Reading this, I didn't feel like I was reading an 'entry', but an already published novel. I don't think I even spotted many spelling or formatting mistakes, this is really polished!
As a crime novel it doesn't start with an immediate bang, no sudden appearance of a dead body or anything like that. It starts more slowly, but carefully, with a detailed (but not too detailed) description of Ronda, a brief review of history, the question of bull fighting, life and death. Then there's Quadling, sitting at a little table outside a cafe, being a consumate academic geek. I was wondering at the back of my mind when is the crime/mystery going to show up? But my patience as a reader was certainly not strained. And then the helicopter hovers into view over the gorge and you know, there it is. I really liked this beginning.
The details and history of Ronda seem very well-researched and carefully placed, you've managed the balance very well of creating a thorough setting but not info-dumping guidebook details. It just sets the scene enough. Quadling's knowledge of languages also seems well-researched.
One slight thing that occurred to me was that the first few pages, before we actually get to Quadling, sound as though someone is describing the scene to me, is telling me about the region's history. Whose voice is that meant to be? I thought they might be Quadling's reflections, but when we get to him that is not clear, he is supposed to be reading the Greek book. If it is supposed to be just the third person style, those first few pages sound just a little too much like a person's thoughts. But it was only the first few pages, I didn't have a problem with the rest of the chapters.
The characters we meet initially all seem well-defined, even if we don't learn very much about them, yet, except perhaps for Quadling. The General, Jenny, everyone has a distinct voice that gives you clues about who they are, how they think, how they will react. From the description in the synopsis, I really wanted to meet Rojas, but unfortunately he didn't make an appearance in the first three chapters. The chapters, by the way, were of a good length, just long enough to be of substance, but not too long so that you're impatient to get to the next scene.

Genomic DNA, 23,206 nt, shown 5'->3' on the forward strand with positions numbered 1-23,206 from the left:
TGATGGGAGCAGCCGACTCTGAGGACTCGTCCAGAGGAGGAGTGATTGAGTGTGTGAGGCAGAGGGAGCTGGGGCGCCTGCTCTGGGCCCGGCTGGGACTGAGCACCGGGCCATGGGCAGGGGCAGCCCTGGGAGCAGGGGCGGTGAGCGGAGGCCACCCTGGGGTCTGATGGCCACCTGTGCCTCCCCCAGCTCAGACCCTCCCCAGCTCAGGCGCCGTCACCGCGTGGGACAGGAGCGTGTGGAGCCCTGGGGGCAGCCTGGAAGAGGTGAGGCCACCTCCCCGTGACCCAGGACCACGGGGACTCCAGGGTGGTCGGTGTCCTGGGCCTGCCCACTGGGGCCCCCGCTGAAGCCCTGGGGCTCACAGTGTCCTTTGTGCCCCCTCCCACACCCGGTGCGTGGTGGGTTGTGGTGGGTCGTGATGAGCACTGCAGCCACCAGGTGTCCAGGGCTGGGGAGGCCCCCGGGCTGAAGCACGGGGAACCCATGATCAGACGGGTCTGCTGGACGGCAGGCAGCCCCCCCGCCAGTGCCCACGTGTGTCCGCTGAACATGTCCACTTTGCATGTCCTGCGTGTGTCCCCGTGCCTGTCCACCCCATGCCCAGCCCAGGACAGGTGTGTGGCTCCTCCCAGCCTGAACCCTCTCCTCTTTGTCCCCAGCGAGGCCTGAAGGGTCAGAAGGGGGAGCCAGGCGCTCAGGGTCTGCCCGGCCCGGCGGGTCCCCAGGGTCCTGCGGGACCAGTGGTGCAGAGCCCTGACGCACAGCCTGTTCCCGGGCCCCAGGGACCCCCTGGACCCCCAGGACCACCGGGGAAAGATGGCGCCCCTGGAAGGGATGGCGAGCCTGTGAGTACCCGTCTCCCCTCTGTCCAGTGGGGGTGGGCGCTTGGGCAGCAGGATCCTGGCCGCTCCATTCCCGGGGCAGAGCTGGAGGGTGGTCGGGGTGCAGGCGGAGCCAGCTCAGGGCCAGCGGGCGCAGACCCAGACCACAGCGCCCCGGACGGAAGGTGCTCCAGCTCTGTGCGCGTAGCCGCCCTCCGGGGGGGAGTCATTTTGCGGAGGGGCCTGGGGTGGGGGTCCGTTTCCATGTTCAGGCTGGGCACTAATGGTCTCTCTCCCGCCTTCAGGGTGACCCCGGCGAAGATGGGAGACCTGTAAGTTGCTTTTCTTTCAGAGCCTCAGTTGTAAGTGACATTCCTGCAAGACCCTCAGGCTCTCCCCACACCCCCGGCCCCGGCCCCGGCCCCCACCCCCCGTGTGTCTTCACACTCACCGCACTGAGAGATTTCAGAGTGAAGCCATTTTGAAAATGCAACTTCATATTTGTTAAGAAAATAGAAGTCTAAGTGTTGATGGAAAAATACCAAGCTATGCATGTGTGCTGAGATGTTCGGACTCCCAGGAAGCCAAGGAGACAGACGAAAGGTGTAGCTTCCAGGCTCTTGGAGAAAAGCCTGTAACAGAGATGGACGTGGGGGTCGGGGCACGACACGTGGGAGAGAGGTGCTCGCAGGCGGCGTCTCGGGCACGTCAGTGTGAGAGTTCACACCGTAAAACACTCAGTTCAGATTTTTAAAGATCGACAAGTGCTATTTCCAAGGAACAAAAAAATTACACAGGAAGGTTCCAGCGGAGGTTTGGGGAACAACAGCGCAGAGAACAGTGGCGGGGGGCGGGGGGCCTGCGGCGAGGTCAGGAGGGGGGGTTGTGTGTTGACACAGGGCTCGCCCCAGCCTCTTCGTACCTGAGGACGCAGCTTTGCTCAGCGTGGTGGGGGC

The letters are a good indication of the complicated web of relationships & betrayal, money & property that have led to the crime, a good way to get the plot bubbling. Again, the character's voices come through even in Quadling's translations and draw you into their dramas, beautiful (presumably) Athanasia and the possibly crotchety old German who possibly owns the house. I was interested, I wanted to read more.
I'm almost sorry I read the synopsis, because now I know how it ends (but I think that's the kind of synopsis they want for the competition). I would still want to read it myself, though, to go on that journey, to visit more exotic locations, and to meet Rojas since I'm curious about him.
Good luck in the competition.
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